The Impetuous Weaver Plays with Texture
No longer able to resist the siren call of the Weavers Texture Sampler, I recently set out to make a simple, gauzy length of fabric featuring this array of many-textured yarns. Fuzzy, twinkling, slubbed, crisp, and diaphanous- it was going to be an adventure!
I also decided this would be the *perfect* time to learn how to use a warping paddle and make stripes of the five yarns. (Experienced weavers may already be chuckling at my folly.) My plan was to use one strand of each yarn in the paddle, and just keep winding warp until one of them ran out. It was a fine plan, but oh, boy did the mohair want to tangle in front of the warping paddle! The slubs and sequins didn't help that situation either, but I'm stubborn, and don't like to let yarn be the boss of me.
I still maintain that the warping paddle made the work quicker overall, and a more organized system of yarn-ball-seclusion would have helped further, but warping paddles are probably best used with smooth, uniform yarns. Lesson learned!
It was the Risoni slubby silk (dark grey) that ran out first, giving me a respectable 170 ends to work with (the warp was about 4 yards long). At this point, I decided to space my warp at 10epi, which was the size reed already in the Wolf Pup loom, and would give a 17" wide warp, nearly the full width of the loom. That worked out well!
The textured yarns gave me much less trouble than I had imagined during the sleying and threading. The tiny sequins in the Cotton Gold fit through heddles and reed without a struggle. The biggest troublemaker was the Gima, crisp and wiry, trying to jump over its neighbors. Despite this, it was still easy to keep the threads in order, since the yarns were in the same repeating sequence of five. I threaded for a straight twill over four of my eight harnesses, planning to probably weave tabby, but it's nice to have other options just in case.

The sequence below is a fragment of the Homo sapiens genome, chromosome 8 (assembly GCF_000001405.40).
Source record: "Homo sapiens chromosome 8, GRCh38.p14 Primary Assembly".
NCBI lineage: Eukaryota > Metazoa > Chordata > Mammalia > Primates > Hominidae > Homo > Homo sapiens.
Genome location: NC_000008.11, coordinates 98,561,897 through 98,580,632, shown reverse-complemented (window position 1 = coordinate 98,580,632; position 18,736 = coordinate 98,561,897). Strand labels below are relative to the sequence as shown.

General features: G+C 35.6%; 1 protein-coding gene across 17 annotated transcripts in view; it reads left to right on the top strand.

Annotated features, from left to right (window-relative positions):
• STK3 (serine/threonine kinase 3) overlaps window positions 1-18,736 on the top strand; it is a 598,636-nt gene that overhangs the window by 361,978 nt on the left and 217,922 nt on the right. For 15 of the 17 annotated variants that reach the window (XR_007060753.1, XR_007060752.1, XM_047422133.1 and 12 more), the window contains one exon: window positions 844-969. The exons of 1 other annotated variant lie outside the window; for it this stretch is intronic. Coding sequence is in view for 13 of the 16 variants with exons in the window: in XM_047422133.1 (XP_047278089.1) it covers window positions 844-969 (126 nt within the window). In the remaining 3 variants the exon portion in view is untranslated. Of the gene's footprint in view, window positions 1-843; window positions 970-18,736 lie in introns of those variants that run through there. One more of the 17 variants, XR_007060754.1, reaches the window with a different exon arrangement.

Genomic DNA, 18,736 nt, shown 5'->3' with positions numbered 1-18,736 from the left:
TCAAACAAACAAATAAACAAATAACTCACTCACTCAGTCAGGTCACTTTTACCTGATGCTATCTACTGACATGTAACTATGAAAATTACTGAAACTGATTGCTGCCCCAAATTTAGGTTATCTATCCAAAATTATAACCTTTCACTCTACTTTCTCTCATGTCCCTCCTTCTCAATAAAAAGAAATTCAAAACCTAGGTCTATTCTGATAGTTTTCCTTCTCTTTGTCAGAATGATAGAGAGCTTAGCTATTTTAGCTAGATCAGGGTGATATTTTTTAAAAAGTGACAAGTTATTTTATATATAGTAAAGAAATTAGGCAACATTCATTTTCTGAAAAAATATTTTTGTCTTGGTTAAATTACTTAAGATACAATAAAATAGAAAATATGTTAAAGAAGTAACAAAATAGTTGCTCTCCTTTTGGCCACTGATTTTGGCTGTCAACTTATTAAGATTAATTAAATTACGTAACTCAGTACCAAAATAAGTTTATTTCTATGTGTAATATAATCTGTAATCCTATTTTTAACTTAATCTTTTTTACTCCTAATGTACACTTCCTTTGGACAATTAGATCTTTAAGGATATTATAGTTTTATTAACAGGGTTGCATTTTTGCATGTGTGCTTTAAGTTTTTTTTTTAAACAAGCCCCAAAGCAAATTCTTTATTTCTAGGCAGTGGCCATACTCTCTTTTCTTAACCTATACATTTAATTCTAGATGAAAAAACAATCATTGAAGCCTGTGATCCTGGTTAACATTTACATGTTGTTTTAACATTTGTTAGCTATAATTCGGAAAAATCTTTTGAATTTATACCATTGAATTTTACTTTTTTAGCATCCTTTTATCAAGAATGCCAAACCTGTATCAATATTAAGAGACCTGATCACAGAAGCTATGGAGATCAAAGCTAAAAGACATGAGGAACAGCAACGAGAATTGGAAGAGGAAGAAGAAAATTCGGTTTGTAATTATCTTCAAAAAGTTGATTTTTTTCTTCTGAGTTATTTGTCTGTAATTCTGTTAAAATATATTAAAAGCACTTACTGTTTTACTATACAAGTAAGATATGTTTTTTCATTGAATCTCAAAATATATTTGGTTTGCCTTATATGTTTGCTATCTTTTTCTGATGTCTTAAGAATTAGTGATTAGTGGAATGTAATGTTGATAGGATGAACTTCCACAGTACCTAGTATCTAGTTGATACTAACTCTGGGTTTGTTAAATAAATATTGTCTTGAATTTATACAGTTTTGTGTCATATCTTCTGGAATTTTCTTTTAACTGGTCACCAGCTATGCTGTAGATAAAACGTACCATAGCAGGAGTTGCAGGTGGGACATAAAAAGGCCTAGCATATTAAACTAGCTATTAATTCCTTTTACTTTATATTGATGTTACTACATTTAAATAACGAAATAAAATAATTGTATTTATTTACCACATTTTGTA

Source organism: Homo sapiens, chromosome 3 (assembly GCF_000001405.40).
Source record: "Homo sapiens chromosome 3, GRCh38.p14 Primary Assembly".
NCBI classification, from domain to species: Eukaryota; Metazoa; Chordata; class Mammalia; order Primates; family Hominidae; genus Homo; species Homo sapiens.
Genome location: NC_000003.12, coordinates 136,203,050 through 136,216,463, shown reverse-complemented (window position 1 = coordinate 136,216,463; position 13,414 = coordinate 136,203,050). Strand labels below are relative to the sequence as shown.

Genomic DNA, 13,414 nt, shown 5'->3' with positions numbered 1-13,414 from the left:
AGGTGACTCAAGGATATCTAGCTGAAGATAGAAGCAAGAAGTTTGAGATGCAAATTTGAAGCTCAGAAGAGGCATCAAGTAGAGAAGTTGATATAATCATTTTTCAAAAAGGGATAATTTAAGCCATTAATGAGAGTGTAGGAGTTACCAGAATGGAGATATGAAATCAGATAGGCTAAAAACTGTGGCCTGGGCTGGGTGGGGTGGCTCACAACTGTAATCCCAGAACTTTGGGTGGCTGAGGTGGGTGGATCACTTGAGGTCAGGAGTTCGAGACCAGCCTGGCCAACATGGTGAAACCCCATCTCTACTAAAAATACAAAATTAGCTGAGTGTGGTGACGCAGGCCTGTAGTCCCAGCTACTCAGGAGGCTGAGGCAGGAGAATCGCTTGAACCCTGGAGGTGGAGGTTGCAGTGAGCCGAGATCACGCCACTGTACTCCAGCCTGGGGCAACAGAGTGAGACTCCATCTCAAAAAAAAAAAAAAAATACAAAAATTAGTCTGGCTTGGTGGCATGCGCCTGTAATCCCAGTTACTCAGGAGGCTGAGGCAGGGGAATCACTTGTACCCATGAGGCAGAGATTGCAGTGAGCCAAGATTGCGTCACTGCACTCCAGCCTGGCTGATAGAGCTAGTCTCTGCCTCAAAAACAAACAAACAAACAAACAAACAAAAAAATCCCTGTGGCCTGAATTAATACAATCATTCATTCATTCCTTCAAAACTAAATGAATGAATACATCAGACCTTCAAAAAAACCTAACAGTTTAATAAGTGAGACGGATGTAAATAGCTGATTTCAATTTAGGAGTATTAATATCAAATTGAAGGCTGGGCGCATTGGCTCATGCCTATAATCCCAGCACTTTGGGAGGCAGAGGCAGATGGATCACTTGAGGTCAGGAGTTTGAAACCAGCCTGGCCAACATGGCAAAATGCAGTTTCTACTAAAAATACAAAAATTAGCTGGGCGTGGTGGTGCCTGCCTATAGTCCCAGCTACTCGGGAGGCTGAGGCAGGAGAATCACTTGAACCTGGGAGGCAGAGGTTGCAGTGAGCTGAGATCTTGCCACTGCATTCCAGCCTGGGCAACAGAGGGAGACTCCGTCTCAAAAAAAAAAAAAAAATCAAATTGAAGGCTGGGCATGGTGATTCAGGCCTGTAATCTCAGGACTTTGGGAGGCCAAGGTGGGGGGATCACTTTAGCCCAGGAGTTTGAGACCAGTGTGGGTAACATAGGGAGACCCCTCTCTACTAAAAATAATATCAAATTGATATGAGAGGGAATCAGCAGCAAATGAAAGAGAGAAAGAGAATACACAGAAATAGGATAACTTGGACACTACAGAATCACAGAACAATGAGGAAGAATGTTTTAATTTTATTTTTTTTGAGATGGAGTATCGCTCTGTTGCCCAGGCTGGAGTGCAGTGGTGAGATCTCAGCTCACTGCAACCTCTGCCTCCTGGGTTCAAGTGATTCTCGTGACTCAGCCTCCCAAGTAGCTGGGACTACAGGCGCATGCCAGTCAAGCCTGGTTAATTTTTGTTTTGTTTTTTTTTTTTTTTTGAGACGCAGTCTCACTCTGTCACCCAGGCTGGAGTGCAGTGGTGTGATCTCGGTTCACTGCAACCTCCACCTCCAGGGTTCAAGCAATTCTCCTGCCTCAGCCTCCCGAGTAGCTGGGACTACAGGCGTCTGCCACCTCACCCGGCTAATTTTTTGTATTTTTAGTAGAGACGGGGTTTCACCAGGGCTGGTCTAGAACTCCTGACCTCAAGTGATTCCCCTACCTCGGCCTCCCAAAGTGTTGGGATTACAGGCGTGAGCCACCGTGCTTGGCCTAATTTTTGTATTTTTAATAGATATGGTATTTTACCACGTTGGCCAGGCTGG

For the weft, I decided to use the remaining Awayuki bouclé (med grey) at the beginning and end of the piece, and use the Sensai fine mohair (ivory) throughout. Really, this was the most difficult part, since I have a tendency to beat the weft with Great Fortitude, and I was aiming for a light and gauzy fabric. Progress was slow as I repeatedly reminded myself to gently. set. the weft. in. place.
Eventually this became more comfortable, and resulted in anywhere from 8-12 picks per inch. The sequins would occasionally cause a little pinch or bump in the weft, which added lovely character, in my opinion. Good thing I never expected this fabric to be precise and uniform! I did end up needing one more ball of Ito Sensai to complete the length, and used about half of it.
The finished length of fabric, after machine-stitching the ends and washing by hand, measured about 82" long and 16" wide, not including the small fringe. And it's delightful! Gauzy, crisp, drapy, and shimmery- it's everything I was hoping for, and had a lot fewer complications than I expected!
Because of the gauziness of the fabric, it was beautiful as a light, voluminous scarf. But I wanted to turn it into a cape-ish, poncho-ish garment, too, without compromising its use as a scarf. A simple poncho plan is to fold a rectangle in half and sew two side edges together, leaving an opening to pull it over your head. I did this, but gave the piece a half-twist before sewing the edges, resulting in a pretty moebius twist at the front, with a longer length in the back. I can still put the folded piece around my neck, and pull the fringed ends through the neck opening to keep it in place as a scarf.
Ta-Da! It's a scarf, and it's a cape!
- used one Weaver's Texture Sampler Pack + one additional skein of Ito Sensai
- warp was 170 ends at 10 epi, and about 4 yards long (which was more than enough)
- wove tabby (plain weave) throughout, about 8-12 ppi
- finished fabric measures 16" x 82" (41 cm x 208 cm)
P.S. There was leftover warp. I used 3/2 Organic Cotton, and wove a piece of twill with Great Fortitude. Pretty!